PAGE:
Surveys May Hold Problems Clearing Areas Of Ambiguity

The surveys seem invaluable but, there are also challenges like areas of ambiguity for the utilization and implementation of them. It is unclear for what purpose a climate survey would be used: “Is it intended as a consumer information tool, an institutional improvement tool, an enforcement mechanism or some combination of all three?” The answer to this question could have a substantial impact on how a survey is designed and on how schools and others react to its results.

However, the plausibility of how these tests results can impact schools across the nation is incremental and erases many doubts. But, the usage and implementation continues to be questioned. As legislation improved and becomes widespread, we will begin to see change in colleges and universities. California and New York provide proof that Campus Climate Surveys and “Yes Means Yes” legislation can work and be properly enforced.

Forerunners New York and California Enact 2015-16 Bills

New York and California are two out of fifty states to enact “Yes Means Yes” legislation requiring Campus Climate Surveys and legislation against sexual assault state-wide. As these forerunners continue to implement their policies, they set an example for the rest of the states to follow.

State by state Campus Climate Survey requirements as of Dec 2015

The leader of the pack, California created a standard in 2014 that requires affirmative consent throughout the encounter, removing ambiguity for both parties. The law protects both individuals by ensuring that there is a mutual understanding. Legislation deems a person who is incapacitated by drugs or alcohol cannot give consent. With this legislation, California colleges are being held more accountable for prevention, evaluation and a consistent protocol surrounding sexual assault.

New York’s Campus Climate Assessment Policy gives institutions the opportunity to increasingly understand their campus and to make informed decisions when it comes to providing a safe educational environment. Beginning in the 2015-2016 academic year, each State University of New York State-operated and community college will conduct a uniform climate survey that ascertains student experience with and knowledge of reporting and college adjudicatory processes for sexual harassment, including sexual violence, and other related crimes.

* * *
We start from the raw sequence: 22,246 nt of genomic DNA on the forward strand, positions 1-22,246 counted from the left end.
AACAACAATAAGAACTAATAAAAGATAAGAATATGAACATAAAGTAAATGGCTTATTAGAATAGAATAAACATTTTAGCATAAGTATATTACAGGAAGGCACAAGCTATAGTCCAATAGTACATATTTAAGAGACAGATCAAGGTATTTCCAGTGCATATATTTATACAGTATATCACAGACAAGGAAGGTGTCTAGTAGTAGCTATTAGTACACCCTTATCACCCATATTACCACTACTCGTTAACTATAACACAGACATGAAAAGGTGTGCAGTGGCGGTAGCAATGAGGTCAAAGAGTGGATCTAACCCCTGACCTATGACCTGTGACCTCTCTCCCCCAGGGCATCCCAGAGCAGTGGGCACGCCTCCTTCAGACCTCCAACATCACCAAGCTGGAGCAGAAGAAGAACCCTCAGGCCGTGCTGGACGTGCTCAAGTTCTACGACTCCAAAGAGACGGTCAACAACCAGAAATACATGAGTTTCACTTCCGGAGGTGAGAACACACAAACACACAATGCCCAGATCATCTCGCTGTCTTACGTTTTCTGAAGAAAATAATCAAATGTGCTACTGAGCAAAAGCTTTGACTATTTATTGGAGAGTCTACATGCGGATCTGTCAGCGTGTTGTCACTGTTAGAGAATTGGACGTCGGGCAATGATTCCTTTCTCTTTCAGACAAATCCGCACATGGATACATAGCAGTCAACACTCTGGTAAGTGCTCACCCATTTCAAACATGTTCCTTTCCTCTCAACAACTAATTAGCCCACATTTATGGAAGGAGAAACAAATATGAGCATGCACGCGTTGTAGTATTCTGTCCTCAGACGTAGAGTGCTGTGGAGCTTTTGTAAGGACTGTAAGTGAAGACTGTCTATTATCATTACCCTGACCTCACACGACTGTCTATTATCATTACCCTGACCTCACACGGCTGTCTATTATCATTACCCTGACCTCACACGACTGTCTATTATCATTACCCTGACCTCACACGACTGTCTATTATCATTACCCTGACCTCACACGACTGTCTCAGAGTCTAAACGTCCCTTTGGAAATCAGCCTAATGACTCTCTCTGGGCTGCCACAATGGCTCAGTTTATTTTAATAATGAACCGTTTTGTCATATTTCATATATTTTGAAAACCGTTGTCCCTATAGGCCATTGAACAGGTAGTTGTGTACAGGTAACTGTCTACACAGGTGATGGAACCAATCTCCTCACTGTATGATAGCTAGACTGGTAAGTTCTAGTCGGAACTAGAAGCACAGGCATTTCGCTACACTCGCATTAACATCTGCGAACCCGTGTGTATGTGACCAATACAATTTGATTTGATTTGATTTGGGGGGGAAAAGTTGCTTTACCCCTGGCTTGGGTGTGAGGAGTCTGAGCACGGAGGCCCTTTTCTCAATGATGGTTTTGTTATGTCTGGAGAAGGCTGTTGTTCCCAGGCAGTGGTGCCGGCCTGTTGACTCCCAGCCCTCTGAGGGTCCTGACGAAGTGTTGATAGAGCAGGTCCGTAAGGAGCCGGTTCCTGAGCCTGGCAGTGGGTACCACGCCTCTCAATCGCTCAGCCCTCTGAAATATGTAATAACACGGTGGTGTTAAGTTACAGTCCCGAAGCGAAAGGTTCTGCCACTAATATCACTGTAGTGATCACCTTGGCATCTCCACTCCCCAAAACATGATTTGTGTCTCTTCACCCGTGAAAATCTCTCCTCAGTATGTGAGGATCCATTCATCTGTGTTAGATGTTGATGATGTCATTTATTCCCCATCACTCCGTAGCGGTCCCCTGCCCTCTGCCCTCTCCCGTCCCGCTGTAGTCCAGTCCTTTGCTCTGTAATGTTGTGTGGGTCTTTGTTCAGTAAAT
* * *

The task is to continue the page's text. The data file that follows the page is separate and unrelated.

With these states creating the standard, Affirmative Consent laws and policies are making their way through the states. To Keep updated with continuing legislation, here is an updated list of Title IX Schools under investigation for Sexual Assault by the US Department of Education.

Affirmative consent legislation isn’t just about the more than 20 percent of young women and girls who will have to live as assault survivors. It’s about the 100 percent of women who have to live every day, never quite certain of their physical safety. Research shows that with affirmative consent education, we can create a culture of respect.”

 

Campus Climate Surveys - How The Legislation Has Evolved

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The Early Aspects Of Legislation

Over the past two years, campus sexual violence has grabbed the attention of filmmakers, lawmakers and the White House. This issue is garnering lots of attention — which is good for students safety in colleges and universities.

From the start, United States legislation has struggled in concisely defining “affirmative consent”. The policy colloquially known as “No Means No”, deemed to be a problem early on with its adoption at universities because of it’s loose terms of sexual assault. For many years, student reports of assault have been frequently mishandled. This discouraged survivors to come forward and identify themselves as victims of sexual assault and domestic violence. The majority of state laws define sexual assault using the old consent standard (“No Means No”) in terms of campus sexual assault. However, there are sex offenses that can be charged in the criminal justice system using an affirmative consent standard. While “no means no” has become a well-known slogan, it places the burden on victims, which makes it their responsibility to adamantly show resistance.

Unfortunately, early legislation faltered in identifying assaults and effectively executing its laws to implement safety for students in college. Since “No Means No” and other policies have been lackluster in its efforts, the government and several states have taken strides for improvement.

This has led to the establishment of Campus Climate surveys. The surveys are created to afford institutions the opportunity to better understand their campus and make informed decisions when it comes to providing a safe educational environment. The states that utilize this service will conduct a uniform climate survey that ascertains student experience with and knowledge of reporting. As well as college adjudicatory processes for sexual harassment, sexual violence, and other related crimes.

Recently, the state of California enacted SB 967 legislation to make “Yes Means Yes” the consent standard on college campuses, which takes a major step toward preventing sexual violence. This legislation requires preventative education during student orientation, increased access to counseling resources and training for adjudication panels. Thus, we begin to see a shift in policy and legislation being adopted by universities that increases security and prevention of continual sexual violence on campuses.